Dr. Becker talks about U.S. elections.

Director Becker Says at Symposium in Ukraine U.S. Elections Important Because of Impact Abroad

The 2004 United States presidential election “leaves unsettled many issues in the United States, and these issues have tremendous implications abroad,” Dr. Lee B. Becker from the University of Georgia told about 130 participants in a symposium on Ukrainian Political Journalism Before and After Elections at Lutsk Liberal Arts University in Ukraine in May.

Dr. Becker, director of the James M. Cox Jr. Center for International Mass Communication Training and Research at the University of Georgia, said the election was worth examining because of unresolved issues, the complex outcome and the role that the media played in it.

Approximately 70 educators, scientists and journalists, a dozen Lutsk faculty members, and 50 students of the Department of Journalism from Lutsk Liberal Arts University participated in the May 17 symposium, the first of its kind at the new university. The university is only five years old and enrolls about 500 students, a quarter of whom are studying journalism.

The Ukrainian participants commented on their own national elections in November and December of 2004 which resulted in the election of Viktor Yushchenko as president. The election is referred to as the Orange Revolution because of the colors of the many supporters of Yushchenko, who stayed with the candidate through a series of protests and contested elections leading to the final outcome.

Several of the journalists speaking at the Lutsk meeting pointed out that they were currently more free to practice their vocation than at any time in the recent past. Several speakers, however, complained about Yushchenko’s policies in the wake of his election, indicating that they felt he had violated his promise not to make appointments to political positions based on whether the person had supported him or ViktorYanukovych, the candidate supported by outgoing President Leonid Kuchma.

Dr. Robert Bergland, a Fulbright Professor at the Lutsk Liberal Arts University, was the only speaker other than Dr. Becker from outside Ukraine. Dr. Bergland reported results of his analysis of U.S. media coverage of the November election. Many of the editorial cartoons analyzed by Bergland, a professor of journalism at Missouri Western State University, emphasized Russian President Vladimir Putin’s support for Yanukovych.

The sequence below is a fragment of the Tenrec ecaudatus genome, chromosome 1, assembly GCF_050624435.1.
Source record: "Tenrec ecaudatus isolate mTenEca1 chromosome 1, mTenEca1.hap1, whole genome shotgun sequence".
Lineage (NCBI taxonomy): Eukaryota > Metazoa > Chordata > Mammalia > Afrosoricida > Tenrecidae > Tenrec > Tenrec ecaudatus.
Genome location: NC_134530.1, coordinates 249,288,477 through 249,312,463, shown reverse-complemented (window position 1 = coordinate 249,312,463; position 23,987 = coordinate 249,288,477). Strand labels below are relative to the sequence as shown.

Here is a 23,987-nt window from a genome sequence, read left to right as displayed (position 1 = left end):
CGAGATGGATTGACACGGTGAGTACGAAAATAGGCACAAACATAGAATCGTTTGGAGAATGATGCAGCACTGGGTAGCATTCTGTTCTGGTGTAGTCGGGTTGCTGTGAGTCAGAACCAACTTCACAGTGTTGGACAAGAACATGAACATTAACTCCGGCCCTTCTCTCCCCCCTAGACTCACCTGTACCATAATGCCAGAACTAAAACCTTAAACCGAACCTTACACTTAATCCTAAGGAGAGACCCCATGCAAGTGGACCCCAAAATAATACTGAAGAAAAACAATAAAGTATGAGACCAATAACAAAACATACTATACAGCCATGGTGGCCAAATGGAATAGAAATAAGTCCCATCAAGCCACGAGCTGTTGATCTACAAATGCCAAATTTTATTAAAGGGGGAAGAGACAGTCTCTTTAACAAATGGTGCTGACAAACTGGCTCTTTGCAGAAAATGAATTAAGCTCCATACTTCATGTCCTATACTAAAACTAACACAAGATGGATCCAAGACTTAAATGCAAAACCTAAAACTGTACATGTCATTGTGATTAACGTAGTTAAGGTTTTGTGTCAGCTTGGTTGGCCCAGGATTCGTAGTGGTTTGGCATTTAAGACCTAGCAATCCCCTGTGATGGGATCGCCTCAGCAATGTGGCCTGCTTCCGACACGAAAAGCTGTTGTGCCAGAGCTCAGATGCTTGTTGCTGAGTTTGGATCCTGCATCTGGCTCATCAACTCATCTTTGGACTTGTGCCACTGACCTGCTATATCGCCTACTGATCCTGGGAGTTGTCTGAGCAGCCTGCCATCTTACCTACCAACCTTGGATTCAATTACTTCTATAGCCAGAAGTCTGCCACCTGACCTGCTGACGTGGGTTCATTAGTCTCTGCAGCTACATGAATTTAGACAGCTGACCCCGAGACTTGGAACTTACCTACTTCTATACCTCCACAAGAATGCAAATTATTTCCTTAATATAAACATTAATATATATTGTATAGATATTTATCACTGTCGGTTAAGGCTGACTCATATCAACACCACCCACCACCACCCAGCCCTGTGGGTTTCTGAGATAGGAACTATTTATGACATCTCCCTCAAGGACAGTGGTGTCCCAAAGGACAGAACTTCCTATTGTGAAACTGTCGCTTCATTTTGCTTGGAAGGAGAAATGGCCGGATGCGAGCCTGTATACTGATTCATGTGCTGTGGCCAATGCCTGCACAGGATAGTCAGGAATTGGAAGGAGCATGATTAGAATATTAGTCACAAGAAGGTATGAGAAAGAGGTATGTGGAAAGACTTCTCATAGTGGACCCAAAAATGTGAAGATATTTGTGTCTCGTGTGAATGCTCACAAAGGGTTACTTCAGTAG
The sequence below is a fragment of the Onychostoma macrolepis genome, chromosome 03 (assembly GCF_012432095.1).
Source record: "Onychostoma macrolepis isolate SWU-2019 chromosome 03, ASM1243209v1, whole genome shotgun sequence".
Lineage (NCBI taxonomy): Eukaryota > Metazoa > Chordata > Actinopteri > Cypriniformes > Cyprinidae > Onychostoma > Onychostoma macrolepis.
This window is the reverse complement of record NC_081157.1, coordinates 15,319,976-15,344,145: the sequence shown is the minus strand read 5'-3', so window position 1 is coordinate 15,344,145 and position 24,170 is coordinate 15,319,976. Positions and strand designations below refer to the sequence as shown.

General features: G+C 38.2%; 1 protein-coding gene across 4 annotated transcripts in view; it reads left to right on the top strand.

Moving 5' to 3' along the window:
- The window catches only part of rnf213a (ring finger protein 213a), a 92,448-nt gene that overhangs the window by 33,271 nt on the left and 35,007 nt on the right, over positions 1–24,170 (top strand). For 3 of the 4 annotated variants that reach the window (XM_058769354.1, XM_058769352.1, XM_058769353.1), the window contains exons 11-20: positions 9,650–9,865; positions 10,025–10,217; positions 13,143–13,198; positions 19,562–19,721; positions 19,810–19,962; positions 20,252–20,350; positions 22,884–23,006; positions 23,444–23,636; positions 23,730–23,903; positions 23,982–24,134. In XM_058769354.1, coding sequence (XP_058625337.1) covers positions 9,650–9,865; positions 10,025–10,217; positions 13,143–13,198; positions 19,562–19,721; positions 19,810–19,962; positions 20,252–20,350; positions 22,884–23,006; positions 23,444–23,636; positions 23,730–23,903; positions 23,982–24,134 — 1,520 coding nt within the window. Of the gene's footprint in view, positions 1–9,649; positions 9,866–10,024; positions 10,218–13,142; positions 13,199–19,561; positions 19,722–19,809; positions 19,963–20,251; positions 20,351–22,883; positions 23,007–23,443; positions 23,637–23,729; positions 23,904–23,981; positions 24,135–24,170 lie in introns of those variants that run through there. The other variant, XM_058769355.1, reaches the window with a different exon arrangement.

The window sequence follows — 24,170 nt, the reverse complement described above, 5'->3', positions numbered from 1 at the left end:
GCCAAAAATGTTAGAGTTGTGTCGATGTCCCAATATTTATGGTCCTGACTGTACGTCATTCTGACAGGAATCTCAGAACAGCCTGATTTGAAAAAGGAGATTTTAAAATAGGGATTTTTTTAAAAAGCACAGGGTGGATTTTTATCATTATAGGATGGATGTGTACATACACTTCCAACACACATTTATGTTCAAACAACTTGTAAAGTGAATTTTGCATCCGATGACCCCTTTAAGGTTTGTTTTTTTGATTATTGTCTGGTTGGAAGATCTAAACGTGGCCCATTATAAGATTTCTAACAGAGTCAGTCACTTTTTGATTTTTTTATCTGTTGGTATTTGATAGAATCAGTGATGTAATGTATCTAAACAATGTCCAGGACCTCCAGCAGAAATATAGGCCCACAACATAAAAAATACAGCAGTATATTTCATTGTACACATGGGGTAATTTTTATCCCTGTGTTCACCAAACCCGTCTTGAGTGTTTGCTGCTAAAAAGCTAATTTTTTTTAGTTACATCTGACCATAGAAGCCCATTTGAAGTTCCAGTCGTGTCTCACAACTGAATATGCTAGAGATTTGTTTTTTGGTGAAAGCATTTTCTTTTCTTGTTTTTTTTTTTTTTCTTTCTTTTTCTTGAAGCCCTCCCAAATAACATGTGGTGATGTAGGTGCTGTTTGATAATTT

“It is easy, particularly for those at some distance from it geographically,” to misunderstand the reelection of George W. Bush in 2004, Dr. Becker said. He said the outcome of the election was a country divided in many ways and a country that easily could see another very close election in 2008.

Bush won by obtaining 50.75% of the popular vote, compared with 48.30% for Democratic Senator John Kerry. The remaining 0.95% was spread among minor candidates.

Dr. Becker said the 2004 election was the first in United States history in which some television news media were clearly partisan, suggesting a change in the media landscape in the future. He also said the internet played an important role in the election. Candidates raised money through the internet, he said, and the traditional media themselves became an issue in the campaign because of challenges from new voices from the internet.

The months since the election have not settled the issues from the campaign, Dr. Becker said. President Bush’s approval rating has remained at about 50% and opinion on the war in Iraq is also divided.

The percentage of the population thinking that it was worth going to war in Iraq varied from 46% to 48% and back to 45%, in three national polls by the Gallup organization between January and May of 2005, Dr. Becker said. The percentage in opposition to the war in Iraq in those three polls was 52%, 50% and 53% respectively. Dr. Becker also said that a Gallup Poll on April 1 and 2 found that 50% of the population thinks the Bush administration “deliberately misled” the American public about whether Iraq had weapons of mass destruction, up from 47% in October of 2004.

“In a very real sense, the amount of popular support for George W. Bush’s post 9-11 foreign policy, with its focus on unilateralism and aggressiveness in foreign affairs, cannot be fully judged at present,” Dr. Becker said. “People outside the U.S. would be making a mistake, I think, if they concluded that this policy enjoyed widespread and deep support.”

Dr. Becker was invited to participate in the Lutsk symposium by Dr. Larissa Nizhegorodstseva, Vice Rector for Foreign Contacts at Lutsk Liberal Arts University, and by Olga Kulish, First Deputy Director General of Volyn State TV and Radio Company.

Kulish, who teaches at Lutsk Liberal Arts, visited the University of Georgia in the spring of 2003 as a fellow supported by the Freedom Support Act (FSA) Contemporary Issues Fellowship Program, sponsored by the Bureau of Educational and Cultural Affairs, US Department of State. The Contemporary Issues Fellowship Program was operated by the International Research and Exchange Board (IREX) in Washington..

Dr. Becker’s trip to Lutsk was supported by a grant from IREX.

The Cox Center is a unit of the Grady College of Journalism and Mass Communication at the University of Georgia.

In the two days following the workshop, Dr. Becker gave four lectures to two classes of journalism students at Lutsk Liberal Arts University. The lectures discussed the general characteristics of the U.S. media system.

Dr. Becker also met with faculty of the university on May 20 to discuss journalism education in the United States and at the Grady College and the work of the Cox Center.